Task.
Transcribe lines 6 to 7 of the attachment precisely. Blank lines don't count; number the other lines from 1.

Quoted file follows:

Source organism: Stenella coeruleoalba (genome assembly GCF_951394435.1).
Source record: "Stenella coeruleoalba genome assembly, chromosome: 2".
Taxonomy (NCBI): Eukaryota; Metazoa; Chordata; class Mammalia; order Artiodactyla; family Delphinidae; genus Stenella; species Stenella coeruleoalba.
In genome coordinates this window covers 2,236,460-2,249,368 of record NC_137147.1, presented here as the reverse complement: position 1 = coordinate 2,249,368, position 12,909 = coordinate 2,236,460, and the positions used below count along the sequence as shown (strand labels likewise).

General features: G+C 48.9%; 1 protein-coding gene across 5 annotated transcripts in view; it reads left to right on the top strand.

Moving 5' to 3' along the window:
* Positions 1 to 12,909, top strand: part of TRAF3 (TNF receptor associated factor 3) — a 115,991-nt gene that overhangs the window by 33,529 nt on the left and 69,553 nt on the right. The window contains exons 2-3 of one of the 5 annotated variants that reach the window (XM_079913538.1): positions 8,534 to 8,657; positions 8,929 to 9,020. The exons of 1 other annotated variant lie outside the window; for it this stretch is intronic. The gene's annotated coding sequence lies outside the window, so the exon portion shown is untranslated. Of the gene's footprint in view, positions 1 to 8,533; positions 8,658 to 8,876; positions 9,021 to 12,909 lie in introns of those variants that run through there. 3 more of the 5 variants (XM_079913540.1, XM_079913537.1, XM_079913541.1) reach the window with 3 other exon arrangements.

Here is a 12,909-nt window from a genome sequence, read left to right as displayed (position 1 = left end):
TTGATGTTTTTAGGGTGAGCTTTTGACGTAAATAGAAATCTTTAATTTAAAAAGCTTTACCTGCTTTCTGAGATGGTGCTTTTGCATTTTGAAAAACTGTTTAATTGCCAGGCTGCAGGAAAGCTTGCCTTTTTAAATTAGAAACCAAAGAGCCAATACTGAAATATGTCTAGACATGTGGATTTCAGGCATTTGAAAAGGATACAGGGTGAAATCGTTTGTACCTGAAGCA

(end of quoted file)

Moving 5' to 3' along the window:
* Positions 1 to 12,909, top strand: part of TRAF3 (TNF receptor associated factor 3) — a 115,991-nt gene that overhangs the window by 33,529 nt on the left and 69,553 nt on the right. The window contains exons 2-3 of one of the 5 annotated variants that reach the window (XM_079913538.1): positions 8,534 to 8,657; positions 8,929 to 9,020. The exons of 1 other annotated variant lie outside the window; for it this stretch is intronic. The gene's annotated coding sequence lies outside the window, so the exon portion shown is untranslated. Of the gene's footprint in view, positions 1 to 8,533; positions 8,658 to 8,876; positions 9,021 to 12,909 lie in introns of those variants that run through there. 3 more of the 5 variants (XM_079913540.1, XM_079913537.1, XM_079913541.1) reach the window with 3 other exon arrangements.